Terre'Blanche worried about what he characterized as communist influences in South African society. He decided to form a group with six other like-minded persons, which they named the Afrikaner Weerstandsbeweging, to promote Afrikaner nationalism, his associates elected him as head of the group, a position he held until he was killed on his farm in April 2010. Their objective was to establish an independent Boerestaat for Boer-Afrikaner people only, it was to be independent of apartheid South Africa. The AWB was formed to try to regain the ground. During the 1970s and 1980s, the AWB attracted several thousand white South Africans as members, they opposed the reform of apartheid laws during the 1980s, harassing liberal politicians and holding large political rallies. Terre'Blanche used forceful personality to win converts, he railed against the lifting of many so-called "petty apartheid" laws, such as the law banning interracial sex and marriage, mixing of the races, as well as the government providing limited political rights to Indians and Coloureds.
During the State of Emergency, AWB violence and murders of unarmed non-whites were reported. The AWB opposed the then-banned African National Congress, which worked to achieve political rights for the indigenous native South Saharan Africans; the ruling National Party considered the AWB to be little more than a fringe group. The group operated unhindered until 1986, when white police officers took the unprecedented step of using tear gas against the AWB when they disrupted a National Party rally. In 1988, the organisation was estimated to have had support amongst 5 to 7 percent of the white South African population. In the Nick Broomfield documentary film, His Big White Self, he claimed the organisation reached a peak of half a million supporters in its heyday. During the negotiations that led to South Africa's first multiracial elections, the AWB engaged in violence and murder. During the Battle of Ventersdorp in August 1991, the AWB confronted police in front of the town hall where President F. W. de Klerk was speaking, "a number of people were killed or injured" in the conflict.
In the negotiations, the AWB stormed the Kempton Park World Trade Centre where the negotiations were taking place, breaking through the glass front of the building with an armoured car. The police guarding the centre failed to prevent the invasion; the invaders took over the main conference hall, threatening delegates and painting slogans on the walls, but left again after a short period. Six AWB members were sentenced to death for the murder of four black people at a fake roadblock they set up to terrorize black travellers. In 1988, the AWB was beset by scandal when claims that Terre'Blanche had had an affair with journalist Jani Allan surfaced. In July 1989, Cornelius Lottering, a member of a breakaway AWB group Orde van die Dood, attempted to assassinate Allan by placing a bomb outside her Sandton apartment. Nick Broomfield's 1991 documentary The Leader, His Driver and the Driver's Wife claimed that Terre'Blanche had sex with Allan, a claim she denied; this led to Allan taking libel proceedings against the documentary broadcaster Channel 4 in 1992 in the London High Court.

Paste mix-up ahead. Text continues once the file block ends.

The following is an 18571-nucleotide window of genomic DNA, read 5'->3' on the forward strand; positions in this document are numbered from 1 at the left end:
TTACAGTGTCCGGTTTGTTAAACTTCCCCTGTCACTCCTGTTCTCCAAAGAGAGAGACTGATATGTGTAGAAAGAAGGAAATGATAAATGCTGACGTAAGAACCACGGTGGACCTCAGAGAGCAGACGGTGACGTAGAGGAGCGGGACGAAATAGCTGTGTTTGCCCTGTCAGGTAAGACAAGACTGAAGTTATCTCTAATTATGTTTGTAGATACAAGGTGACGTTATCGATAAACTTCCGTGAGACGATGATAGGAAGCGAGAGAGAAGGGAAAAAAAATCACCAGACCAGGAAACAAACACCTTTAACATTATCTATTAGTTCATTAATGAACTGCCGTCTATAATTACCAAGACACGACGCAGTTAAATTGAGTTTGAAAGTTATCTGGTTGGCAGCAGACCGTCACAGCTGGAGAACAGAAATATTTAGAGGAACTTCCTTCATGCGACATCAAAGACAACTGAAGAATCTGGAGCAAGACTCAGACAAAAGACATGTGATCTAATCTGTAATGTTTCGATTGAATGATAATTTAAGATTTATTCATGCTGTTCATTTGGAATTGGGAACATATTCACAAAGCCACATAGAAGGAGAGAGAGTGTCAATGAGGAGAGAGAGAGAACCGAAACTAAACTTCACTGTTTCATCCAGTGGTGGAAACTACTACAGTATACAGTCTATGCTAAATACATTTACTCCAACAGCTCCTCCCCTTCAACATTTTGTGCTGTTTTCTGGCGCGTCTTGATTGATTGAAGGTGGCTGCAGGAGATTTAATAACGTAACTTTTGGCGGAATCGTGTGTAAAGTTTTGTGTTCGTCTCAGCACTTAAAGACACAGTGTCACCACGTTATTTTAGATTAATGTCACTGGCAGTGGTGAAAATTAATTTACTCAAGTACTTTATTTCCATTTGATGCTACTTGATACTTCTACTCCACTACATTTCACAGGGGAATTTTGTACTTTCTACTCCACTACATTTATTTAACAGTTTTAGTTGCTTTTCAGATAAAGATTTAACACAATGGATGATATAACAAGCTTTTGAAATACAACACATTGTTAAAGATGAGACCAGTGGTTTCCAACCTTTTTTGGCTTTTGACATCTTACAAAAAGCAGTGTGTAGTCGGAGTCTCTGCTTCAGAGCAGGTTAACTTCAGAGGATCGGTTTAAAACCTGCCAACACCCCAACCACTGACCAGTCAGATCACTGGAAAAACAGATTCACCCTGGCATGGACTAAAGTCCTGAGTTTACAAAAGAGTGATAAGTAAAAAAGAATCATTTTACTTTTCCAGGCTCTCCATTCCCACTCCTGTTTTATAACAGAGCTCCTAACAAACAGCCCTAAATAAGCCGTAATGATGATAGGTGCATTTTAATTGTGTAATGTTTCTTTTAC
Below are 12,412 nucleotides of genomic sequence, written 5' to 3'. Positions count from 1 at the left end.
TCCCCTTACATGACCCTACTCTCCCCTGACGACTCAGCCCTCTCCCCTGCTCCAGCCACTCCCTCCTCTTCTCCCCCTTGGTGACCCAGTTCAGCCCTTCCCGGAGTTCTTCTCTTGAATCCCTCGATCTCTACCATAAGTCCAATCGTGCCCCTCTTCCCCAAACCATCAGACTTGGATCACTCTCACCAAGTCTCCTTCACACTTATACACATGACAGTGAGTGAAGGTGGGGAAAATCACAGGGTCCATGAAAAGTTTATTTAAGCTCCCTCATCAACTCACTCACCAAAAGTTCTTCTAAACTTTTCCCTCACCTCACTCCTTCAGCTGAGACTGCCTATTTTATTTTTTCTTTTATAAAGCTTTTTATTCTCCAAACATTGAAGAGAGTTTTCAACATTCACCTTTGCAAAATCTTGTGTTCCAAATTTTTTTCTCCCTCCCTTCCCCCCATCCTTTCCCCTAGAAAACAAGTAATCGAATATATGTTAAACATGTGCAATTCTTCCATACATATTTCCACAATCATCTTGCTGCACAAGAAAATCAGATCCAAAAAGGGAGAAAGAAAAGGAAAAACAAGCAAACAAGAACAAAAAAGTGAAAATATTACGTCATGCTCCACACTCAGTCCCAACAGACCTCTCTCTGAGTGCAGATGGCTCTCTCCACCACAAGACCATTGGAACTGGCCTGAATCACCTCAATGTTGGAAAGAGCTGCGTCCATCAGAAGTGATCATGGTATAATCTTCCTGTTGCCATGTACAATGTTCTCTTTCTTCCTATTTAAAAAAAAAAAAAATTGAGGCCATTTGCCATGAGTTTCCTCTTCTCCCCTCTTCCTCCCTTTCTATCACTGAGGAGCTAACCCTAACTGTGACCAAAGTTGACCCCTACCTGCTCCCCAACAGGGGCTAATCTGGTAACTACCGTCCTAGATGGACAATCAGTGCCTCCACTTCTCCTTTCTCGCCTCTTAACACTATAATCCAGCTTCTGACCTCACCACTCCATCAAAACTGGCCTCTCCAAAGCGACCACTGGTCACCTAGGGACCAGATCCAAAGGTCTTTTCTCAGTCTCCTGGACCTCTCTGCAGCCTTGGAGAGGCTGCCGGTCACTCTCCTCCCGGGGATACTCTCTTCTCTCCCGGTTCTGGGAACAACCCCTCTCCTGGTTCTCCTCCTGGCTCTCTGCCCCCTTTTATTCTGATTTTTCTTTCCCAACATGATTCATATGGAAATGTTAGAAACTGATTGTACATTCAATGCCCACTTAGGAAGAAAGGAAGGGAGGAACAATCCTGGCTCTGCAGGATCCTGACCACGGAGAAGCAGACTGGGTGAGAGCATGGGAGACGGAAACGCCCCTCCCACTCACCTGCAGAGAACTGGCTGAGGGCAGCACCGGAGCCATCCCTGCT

During the trial, several transcripts of their alleged unconventional sexual positions appeared in the South African and British press. Terre'Blanche submitted a sworn statement to the London court denying that he had had an affair with Allan. Although the judge found that Channel 4's allegations had not defamed Allan, he did not rule on whether or not there had been an affair. AWB members provided training to members of the Zulu Inkatha Freedom Party to help them defend themselves against the ANC and fight for a Zulu homeland. In 1994, before the advent of majority rule, the AWB gained international notoriety in its attempt to defend the dictatorial government of Lucas Mangope in the homeland of Bophuthatswana; the AWB, along with a contingent of about 90 Afrikaner Volksfront militiamen, entered the capital Mmabatho on 10 and 11 March. The black policemen and soldiers of the Bophuthatswana Defence Force who were out in force to support president Mangope
The Rivonia Trial took place in South Africa between 9 October 1963 and 12 June 1964. The Rivonia Trial led to the imprisonment of Nelson Mandela and the others among the accused who were convicted of sabotage and sentenced to life at the Palace of Justice, Pretoria; the Rivonia Trial was named after Rivonia, the suburb of Johannesburg where leaders had been arrested at Liliesleaf Farm owned by Arthur Goldreich, on 11 July 1963. The farm had been used as a hideout by various people and groups including the African National Congress. Among others, Nelson Mandela had moved onto the farm in October 1961 and evaded security police while masquerading as a gardener and cook called David Motsamayi. Arrested were: Lionel Bernstein and member of the South African Communist Party Denis Goldberg, a Cape Town engineer and leader of the Congress of Democrats Arthur Goldreich Bob Hepple James Kantor, brother-in-law of Harold Wolpe Ahmed Kathrada Nelson Mandela Govan Mbeki Raymond Mhlaba Andrew Mlangeni Elias Motsoaledi, trade union and ANC member Walter Sisulu Harold Wolpe, prominent attorney and activistGoldberg, Wolpe and Goldreich were Jewish South Africans.